“… we all live in an almost constant state of crisis, in fact an economic crisis, not just of material economics, but also of the economy of desire, with the result that no sooner do we succeed in articulating a certain way of living than it becomes obsolete. We are constantly out of synch with the actuality of our experience.” Suely Rolnik Molecular Revolution in Brazil, 1986.
The silvery form of Canary Wharf defines our skyline; towering grey shiny suits by day, jewel light box by night. Audible and visible from miles around, Canary Wharf is difficult to ignore and resolutely nameable. It is a centre of global finance, an iconic urban redevelopment project, a glorified shopping centre. The appropriate rhetoric comes thick and fast. But what happens when we stop asking what Canary Wharf is and ask instead: how do we know Canary Wharf and what does Canary Wharf do?
At a moment in time when the world of global capitalism is being fundamentally shaken: by events in the financial markets; by ongoing degrees of global recession; by challenges to the European Union and the Euro, there is an atmosphere of questioning which pervades further than political and economic debates in seats of government and in institutions.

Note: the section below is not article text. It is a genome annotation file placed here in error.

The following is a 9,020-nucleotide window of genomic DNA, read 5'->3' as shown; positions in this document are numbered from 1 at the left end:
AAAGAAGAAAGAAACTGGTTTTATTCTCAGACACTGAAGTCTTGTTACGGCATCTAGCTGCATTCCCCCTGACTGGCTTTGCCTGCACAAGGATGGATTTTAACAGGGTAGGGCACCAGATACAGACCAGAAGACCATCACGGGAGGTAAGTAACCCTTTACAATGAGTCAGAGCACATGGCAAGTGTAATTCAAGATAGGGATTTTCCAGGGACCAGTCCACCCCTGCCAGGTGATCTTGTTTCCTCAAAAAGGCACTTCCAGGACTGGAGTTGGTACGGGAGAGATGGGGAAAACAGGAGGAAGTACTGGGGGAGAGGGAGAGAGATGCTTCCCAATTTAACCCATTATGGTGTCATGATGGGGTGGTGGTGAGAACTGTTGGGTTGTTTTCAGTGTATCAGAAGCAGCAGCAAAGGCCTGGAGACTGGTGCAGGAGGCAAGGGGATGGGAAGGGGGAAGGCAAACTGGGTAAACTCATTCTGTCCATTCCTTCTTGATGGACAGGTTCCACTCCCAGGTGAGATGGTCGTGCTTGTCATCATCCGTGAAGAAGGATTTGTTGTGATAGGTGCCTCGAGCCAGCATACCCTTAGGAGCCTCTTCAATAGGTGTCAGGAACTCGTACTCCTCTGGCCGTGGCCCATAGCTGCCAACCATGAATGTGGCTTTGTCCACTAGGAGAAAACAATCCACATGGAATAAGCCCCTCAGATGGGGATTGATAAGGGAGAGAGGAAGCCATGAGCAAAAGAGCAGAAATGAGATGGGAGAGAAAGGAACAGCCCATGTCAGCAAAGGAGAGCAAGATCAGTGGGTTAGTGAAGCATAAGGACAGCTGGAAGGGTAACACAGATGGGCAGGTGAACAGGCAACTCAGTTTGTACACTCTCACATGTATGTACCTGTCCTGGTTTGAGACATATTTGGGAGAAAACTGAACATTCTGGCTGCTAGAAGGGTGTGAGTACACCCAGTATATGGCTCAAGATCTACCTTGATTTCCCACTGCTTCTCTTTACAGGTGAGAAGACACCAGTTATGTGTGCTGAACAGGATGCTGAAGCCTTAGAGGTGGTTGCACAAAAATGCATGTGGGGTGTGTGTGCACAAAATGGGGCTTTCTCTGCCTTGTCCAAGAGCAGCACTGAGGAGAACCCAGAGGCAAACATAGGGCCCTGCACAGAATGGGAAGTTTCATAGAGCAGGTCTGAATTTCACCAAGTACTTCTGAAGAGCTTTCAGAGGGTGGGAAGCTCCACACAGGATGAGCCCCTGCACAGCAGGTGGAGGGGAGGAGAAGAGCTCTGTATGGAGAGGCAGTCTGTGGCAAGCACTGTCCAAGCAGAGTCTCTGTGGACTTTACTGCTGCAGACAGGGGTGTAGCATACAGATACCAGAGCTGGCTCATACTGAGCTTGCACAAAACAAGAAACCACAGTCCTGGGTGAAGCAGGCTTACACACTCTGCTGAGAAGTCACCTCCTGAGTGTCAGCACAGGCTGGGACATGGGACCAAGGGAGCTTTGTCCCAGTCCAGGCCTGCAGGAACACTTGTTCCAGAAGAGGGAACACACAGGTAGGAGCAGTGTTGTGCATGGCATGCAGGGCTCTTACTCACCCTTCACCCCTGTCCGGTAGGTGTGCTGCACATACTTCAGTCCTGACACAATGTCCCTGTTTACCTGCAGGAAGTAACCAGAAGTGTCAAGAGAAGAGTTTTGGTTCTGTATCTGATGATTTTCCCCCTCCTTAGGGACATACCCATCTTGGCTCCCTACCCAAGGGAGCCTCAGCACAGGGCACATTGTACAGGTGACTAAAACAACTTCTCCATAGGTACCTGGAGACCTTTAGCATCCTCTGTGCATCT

This seems an interesting moment to look more closely at a space called Docklands. What are the economies that formulate the space, and what can they tell us about the actuality of experience in this capital city? What unexpected connections emerge when we immerse ourselves in Docklands’ Canary Wharf, delving inside, around, behind, before, below? Can this moment of financial ‘crisis’ be read through other economies? How do social yet unconscious flows mingle with the material reality of Canary Wharf and the city that surrounds it, to produce Capital Space? What is invested in capital space?
The contemporary city privileges only things of use or exchange values. In this current moment the landscape of the modern city bears the imprint of successive cycles of investment (the ebb and flow of capital investment) in the built environment. New waves of construction leave their mark through characteristic architectural styles or morphological arrangements of different elements, a complex layering of forms and structures. The economy is now so complex it seems pertinent to inquire: to what extent can we recognize the abstract systems on which it relies? To what extent can we decode and endure the contemporary condition of capital space?